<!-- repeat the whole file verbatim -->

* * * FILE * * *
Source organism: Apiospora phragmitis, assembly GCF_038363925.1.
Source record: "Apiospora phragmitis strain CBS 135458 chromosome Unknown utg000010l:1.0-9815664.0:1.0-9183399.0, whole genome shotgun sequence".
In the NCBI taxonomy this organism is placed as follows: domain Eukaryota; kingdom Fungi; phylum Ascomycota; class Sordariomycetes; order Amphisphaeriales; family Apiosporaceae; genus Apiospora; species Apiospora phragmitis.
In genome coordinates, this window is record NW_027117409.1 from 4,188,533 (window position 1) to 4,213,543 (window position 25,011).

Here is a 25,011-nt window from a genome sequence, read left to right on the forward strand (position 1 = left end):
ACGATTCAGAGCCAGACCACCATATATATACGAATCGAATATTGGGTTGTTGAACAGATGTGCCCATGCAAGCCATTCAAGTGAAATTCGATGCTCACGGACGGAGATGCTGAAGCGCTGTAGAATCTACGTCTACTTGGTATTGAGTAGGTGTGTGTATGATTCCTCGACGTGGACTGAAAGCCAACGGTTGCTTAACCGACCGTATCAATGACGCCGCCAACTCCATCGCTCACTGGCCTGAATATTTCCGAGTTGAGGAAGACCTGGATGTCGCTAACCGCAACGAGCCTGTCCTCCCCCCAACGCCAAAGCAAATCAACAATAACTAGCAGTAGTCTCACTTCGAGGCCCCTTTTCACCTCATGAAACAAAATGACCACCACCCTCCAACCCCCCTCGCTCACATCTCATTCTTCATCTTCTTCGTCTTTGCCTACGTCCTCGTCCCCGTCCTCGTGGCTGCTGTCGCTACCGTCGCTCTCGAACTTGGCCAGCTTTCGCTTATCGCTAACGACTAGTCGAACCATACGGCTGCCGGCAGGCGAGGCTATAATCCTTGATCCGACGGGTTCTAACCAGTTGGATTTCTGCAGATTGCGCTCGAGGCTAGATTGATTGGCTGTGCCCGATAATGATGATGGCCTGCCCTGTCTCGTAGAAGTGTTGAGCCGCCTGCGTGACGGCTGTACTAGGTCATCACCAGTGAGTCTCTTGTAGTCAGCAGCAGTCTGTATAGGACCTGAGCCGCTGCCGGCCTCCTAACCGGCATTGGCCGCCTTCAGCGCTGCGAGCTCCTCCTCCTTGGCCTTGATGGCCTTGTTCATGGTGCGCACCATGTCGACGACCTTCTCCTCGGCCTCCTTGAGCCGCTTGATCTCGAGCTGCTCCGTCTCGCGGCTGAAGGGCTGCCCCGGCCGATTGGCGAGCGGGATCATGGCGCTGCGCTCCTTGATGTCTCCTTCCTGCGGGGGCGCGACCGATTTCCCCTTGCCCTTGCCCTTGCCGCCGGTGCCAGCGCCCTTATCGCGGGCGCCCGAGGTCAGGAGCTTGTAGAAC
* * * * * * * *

Source organism: Apiospora phragmitis, assembly GCF_038363925.1.
Source record: "Apiospora phragmitis strain CBS 135458 chromosome Unknown utg000010l:1.0-9815664.0:1.0-9183399.0, whole genome shotgun sequence".
In the NCBI taxonomy this organism is placed as follows: domain Eukaryota; kingdom Fungi; phylum Ascomycota; class Sordariomycetes; order Amphisphaeriales; family Apiosporaceae; genus Apiospora; species Apiospora phragmitis.
In genome coordinates, this window is record NW_027117409.1 from 4,188,533 (window position 1) to 4,213,543 (window position 25,011).

Here is a 25,011-nt window from a genome sequence, read left to right on the forward strand (position 1 = left end):
ACGATTCAGAGCCAGACCACCATATATATACGAATCGAATATTGGGTTGTTGAACAGATGTGCCCATGCAAGCCATTCAAGTGAAATTCGATGCTCACGGACGGAGATGCTGAAGCGCTGTAGAATCTACGTCTACTTGGTATTGAGTAGGTGTGTGTATGATTCCTCGACGTGGACTGAAAGCCAACGGTTGCTTAACCGACCGTATCAATGACGCCGCCAACTCCATCGCTCACTGGCCTGAATATTTCCGAGTTGAGGAAGACCTGGATGTCGCTAACCGCAACGAGCCTGTCCTCCCCCCAACGCCAAAGCAAATCAACAATAACTAGCAGTAGTCTCACTTCGAGGCCCCTTTTCACCTCATGAAACAAAATGACCACCACCCTCCAACCCCCCTCGCTCACATCTCATTCTTCATCTTCTTCGTCTTTGCCTACGTCCTCGTCCCCGTCCTCGTGGCTGCTGTCGCTACCGTCGCTCTCGAACTTGGCCAGCTTTCGCTTATCGCTAACGACTAGTCGAACCATACGGCTGCCGGCAGGCGAGGCTATAATCCTTGATCCGACGGGTTCTAACCAGTTGGATTTCTGCAGATTGCGCTCGAGGCTAGATTGATTGGCTGTGCCCGATAATGATGATGGCCTGCCCTGTCTCGTAGAAGTGTTGAGCCGCCTGCGTGACGGCTGTACTAGGTCATCACCAGTGAGTCTCTTGTAGTCAGCAGCAGTCTGTATAGGACCTGAGCCGCTGCCGGCCTCCTAACCGGCATTGGCCGCCTTCAGCGCTGCGAGCTCCTCCTCCTTGGCCTTGATGGCCTTGTTCATGGTGCGCACCATGTCGACGACCTTCTCCTCGGCCTCCTTGAGCCGCTTGATCTCGAGCTGCTCCGTCTCGCGGCTGAAGGGCTGCCCCGGCCGATTGGCGAGCGGGATCATGGCGCTGCGCTCCTTGATGTCTCCTTCCTGCGGGGGCGCGACCGATTTCCCCTTGCCCTTGCCCTTGCCGCCGGTGCCAGCGCCCTTATCGCGGGCGCCCGAGGTCAGGAGCTTGTAGAAC